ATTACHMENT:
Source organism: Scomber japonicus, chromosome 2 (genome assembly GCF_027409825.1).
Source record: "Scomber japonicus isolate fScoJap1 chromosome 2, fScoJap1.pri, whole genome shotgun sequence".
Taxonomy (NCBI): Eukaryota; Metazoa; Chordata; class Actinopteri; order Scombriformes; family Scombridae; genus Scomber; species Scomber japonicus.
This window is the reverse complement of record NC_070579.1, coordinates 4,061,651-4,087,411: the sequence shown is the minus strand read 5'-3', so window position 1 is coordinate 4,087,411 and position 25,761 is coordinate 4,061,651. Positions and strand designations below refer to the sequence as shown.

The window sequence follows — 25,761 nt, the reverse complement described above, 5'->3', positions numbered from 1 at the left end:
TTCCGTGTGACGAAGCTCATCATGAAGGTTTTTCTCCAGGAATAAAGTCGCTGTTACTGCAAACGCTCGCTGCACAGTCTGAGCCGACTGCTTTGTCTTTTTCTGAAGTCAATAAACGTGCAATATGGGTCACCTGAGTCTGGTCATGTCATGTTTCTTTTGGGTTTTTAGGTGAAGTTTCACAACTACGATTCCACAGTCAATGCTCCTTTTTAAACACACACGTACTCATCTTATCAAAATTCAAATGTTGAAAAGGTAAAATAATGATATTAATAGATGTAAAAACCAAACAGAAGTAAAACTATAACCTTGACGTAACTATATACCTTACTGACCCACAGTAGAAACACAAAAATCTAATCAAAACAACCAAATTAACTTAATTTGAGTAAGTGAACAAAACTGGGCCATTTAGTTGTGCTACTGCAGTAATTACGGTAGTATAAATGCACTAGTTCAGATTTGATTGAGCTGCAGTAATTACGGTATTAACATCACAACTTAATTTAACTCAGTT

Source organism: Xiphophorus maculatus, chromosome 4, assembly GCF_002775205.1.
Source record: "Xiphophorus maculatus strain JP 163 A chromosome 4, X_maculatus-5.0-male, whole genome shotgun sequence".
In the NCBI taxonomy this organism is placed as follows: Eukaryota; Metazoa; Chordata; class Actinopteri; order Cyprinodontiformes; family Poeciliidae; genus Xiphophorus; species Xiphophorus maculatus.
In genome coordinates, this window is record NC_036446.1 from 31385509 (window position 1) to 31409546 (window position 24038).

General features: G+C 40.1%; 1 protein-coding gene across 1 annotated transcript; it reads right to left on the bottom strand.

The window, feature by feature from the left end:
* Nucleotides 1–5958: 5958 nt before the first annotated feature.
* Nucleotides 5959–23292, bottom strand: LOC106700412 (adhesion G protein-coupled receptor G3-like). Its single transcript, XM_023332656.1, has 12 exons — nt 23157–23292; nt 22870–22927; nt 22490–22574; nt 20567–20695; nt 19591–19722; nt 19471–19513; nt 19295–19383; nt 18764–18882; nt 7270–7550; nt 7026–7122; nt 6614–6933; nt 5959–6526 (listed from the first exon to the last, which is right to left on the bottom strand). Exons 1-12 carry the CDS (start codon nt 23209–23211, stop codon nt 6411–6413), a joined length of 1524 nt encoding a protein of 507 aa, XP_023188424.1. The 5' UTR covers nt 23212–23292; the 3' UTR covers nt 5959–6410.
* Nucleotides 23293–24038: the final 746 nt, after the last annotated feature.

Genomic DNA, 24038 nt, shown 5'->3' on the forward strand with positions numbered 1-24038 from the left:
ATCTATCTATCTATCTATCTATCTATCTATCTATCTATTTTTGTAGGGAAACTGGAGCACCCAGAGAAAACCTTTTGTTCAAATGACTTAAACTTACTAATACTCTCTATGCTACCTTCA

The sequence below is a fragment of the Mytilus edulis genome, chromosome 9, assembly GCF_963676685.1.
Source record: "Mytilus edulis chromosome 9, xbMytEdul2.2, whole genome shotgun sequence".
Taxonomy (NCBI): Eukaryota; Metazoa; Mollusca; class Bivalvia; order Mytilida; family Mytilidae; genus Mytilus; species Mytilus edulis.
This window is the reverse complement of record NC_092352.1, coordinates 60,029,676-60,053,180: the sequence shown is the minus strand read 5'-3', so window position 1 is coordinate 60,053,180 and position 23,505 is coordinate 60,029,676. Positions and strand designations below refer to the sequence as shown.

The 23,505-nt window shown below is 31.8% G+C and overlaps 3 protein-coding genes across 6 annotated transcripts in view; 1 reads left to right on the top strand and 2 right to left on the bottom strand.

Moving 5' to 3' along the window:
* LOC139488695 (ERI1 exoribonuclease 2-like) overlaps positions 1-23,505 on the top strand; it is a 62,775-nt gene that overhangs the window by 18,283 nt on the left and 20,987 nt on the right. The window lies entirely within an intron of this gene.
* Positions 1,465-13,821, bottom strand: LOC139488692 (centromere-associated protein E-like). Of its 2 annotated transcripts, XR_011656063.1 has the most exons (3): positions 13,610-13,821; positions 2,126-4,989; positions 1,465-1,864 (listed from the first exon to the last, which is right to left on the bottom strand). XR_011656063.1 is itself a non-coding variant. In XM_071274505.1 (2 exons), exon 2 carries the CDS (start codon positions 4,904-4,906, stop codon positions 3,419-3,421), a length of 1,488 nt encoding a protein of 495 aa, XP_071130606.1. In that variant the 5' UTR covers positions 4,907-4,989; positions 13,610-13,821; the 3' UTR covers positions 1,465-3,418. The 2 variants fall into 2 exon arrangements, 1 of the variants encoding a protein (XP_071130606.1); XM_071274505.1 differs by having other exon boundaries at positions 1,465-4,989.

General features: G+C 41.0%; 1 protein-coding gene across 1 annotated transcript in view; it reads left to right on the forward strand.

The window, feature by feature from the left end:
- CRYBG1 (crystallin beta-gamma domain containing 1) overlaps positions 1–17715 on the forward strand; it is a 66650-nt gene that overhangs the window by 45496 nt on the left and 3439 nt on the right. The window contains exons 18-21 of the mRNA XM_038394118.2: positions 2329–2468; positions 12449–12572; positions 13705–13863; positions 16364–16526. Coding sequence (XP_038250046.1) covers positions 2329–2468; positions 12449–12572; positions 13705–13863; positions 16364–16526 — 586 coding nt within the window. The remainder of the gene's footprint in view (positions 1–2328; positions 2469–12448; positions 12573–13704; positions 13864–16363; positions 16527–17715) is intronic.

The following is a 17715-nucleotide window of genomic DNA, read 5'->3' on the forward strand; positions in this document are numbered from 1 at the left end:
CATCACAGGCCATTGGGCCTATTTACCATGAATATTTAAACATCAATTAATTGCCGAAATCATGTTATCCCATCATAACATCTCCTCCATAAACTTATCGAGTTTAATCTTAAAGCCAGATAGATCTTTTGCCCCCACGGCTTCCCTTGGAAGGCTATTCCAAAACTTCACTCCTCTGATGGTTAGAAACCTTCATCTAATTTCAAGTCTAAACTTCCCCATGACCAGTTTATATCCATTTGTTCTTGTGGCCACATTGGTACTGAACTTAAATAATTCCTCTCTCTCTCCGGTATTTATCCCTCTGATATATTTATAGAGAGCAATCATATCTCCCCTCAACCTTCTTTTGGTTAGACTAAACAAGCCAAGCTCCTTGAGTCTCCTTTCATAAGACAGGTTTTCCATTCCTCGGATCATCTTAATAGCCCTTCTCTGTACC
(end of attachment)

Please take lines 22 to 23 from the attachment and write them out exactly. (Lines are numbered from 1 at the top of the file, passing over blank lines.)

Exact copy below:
The 23,505-nt window shown below is 31.8% G+C and overlaps 3 protein-coding genes across 6 annotated transcripts in view; 1 reads left to right on the top strand and 2 right to left on the bottom strand.

Moving 5' to 3' along the window: